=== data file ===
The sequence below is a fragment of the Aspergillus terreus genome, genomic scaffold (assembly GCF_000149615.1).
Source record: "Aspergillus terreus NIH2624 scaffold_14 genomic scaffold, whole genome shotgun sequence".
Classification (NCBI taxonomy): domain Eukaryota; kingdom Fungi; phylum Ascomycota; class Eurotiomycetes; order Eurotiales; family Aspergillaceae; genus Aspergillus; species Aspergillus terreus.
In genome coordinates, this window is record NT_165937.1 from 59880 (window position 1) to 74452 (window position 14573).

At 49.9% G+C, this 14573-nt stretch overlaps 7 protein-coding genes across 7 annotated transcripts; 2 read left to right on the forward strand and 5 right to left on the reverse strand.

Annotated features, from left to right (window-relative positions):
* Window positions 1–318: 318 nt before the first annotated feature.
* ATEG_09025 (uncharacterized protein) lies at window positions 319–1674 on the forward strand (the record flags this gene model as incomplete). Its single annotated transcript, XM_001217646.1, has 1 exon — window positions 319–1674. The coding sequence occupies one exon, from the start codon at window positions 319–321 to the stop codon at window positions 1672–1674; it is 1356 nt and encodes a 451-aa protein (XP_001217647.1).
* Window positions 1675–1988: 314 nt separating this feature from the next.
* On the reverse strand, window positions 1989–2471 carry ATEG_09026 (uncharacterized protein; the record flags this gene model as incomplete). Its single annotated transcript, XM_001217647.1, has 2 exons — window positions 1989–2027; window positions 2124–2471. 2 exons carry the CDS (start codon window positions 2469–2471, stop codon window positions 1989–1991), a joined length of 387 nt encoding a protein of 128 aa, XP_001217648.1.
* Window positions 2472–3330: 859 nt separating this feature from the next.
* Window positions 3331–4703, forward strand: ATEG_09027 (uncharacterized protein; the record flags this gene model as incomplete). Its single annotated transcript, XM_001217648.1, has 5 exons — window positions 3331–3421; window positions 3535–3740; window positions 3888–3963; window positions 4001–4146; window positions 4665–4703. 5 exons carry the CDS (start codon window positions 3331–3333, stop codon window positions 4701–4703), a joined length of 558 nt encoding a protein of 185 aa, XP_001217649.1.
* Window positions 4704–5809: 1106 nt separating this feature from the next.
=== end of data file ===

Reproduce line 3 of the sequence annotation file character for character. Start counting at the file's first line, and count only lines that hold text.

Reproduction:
Classification (NCBI taxonomy): domain Eukaryota; kingdom Fungi; phylum Ascomycota; class Eurotiomycetes; order Eurotiales; family Aspergillaceae; genus Aspergillus; species Aspergillus terreus.